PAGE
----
This may partially overlap with my first question, but with about one month since your last visit to Okinawa, I don't see any change in the situation surrounding the relocation from Futenma. In this context, what is your purpose in choosing just this timing to visit Okinawa and how do you feel about the results? Please answer these two questions.
This time again, I walked around Futenma Air Station for nearly 30 minutes. As I did the last time, I was able to listen directly to various voices of the people living there, and found that there are still many areas where we can understand each other through such an opinion exchange. As there is naturally some time before the relocation of Futenma Air Station, it is utterly unacceptable to leave the situation as it is all that time. I think we should make maximum efforts to alleviate the various noise pollution and remove various dangers as much as possible. With this objective, I wish to visit Okinawa as many times as allowed to talk with various people and see the things I should see with my own eyes so that we can solve the problems. I will continue to work on the issue with this approach.
You said that you will carry forward the submission of the Environmental Impact Assessment Report with consent from the people of Okinawa. What will you do specifically to obtain their consent and what is your criterion for judging that you have obtained their consent? And will you provide an explanation to the U.S. side on the progress of the Environmental Impact Assessment Report at the Japan-U.S. Summit scheduled in December? Please answer these two questions.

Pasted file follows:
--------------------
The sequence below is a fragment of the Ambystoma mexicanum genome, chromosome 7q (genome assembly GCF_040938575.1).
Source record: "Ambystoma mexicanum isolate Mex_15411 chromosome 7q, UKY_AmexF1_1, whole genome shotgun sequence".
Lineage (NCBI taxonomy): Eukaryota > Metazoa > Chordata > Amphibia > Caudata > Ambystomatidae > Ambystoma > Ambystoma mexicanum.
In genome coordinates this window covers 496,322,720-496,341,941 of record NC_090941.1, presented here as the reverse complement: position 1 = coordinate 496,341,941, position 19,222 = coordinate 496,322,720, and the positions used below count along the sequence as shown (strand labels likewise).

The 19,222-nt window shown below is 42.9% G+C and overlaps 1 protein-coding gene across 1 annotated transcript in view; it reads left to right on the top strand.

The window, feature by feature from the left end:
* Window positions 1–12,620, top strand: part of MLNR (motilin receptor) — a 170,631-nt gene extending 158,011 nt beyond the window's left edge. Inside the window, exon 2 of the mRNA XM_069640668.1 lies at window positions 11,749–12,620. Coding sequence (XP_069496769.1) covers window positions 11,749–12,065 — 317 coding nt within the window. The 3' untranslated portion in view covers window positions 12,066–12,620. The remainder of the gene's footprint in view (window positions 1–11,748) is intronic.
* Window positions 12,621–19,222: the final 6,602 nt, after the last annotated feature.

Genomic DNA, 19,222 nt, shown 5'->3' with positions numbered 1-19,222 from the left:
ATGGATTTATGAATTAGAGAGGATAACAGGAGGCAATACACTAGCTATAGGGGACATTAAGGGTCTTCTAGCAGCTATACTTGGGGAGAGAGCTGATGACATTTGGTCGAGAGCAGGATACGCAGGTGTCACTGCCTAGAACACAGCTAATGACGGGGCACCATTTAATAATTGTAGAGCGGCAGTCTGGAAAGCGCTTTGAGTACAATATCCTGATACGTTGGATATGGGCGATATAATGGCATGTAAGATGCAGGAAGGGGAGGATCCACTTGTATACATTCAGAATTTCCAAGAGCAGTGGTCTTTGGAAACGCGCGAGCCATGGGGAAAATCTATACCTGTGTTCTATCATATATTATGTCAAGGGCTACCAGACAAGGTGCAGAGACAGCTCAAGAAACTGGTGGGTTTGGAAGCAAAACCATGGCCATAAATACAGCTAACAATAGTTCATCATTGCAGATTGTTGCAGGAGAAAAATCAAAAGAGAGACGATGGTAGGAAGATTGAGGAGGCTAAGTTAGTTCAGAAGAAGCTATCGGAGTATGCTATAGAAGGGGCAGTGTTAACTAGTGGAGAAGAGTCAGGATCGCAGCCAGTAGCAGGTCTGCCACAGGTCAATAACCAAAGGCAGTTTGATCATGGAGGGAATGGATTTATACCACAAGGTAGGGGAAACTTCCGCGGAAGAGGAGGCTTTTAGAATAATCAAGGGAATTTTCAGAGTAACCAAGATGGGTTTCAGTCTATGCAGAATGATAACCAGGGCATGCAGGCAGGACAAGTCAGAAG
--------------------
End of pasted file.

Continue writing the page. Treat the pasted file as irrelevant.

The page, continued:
The answer to the question of whether I will provide the U.S. side with an explanation on the current situation is "no." Last time, I discussed this in detail with Secretary of Defense Panetta and the Secretary did not say anything about specifying an end date as the U.S. government policy. I remember that a question was made about this at a press conference at that time as well. In this sense, because the situation remains largely unchanged, I don't think that an explanation is necessary. Then, I believe you are asking about the various discussions I had with the Governor. As I mentioned earlier, while we have been explaining in detail what we can explain including the content of the Environmental Impact Assessment to the stakeholders including the Governor of Okinawa, the Governor expressed his view at the stage of the preparation documents and has given various opinions on the Osprey as well. I think it all comes down to carefully explaining things in detail including these issues. We are not talking to decide whether or not to submit anything when prepared but, I think, basically in this attitude, everything depends on following the legal procedures and procedures based on ordinances in an amicable manner. Beyond that, we have not yet decided what to do and when. We are not working with any specific end date. I communicated well that we are making preparation in earnest for submission before the end of this year. That's what I'm saying.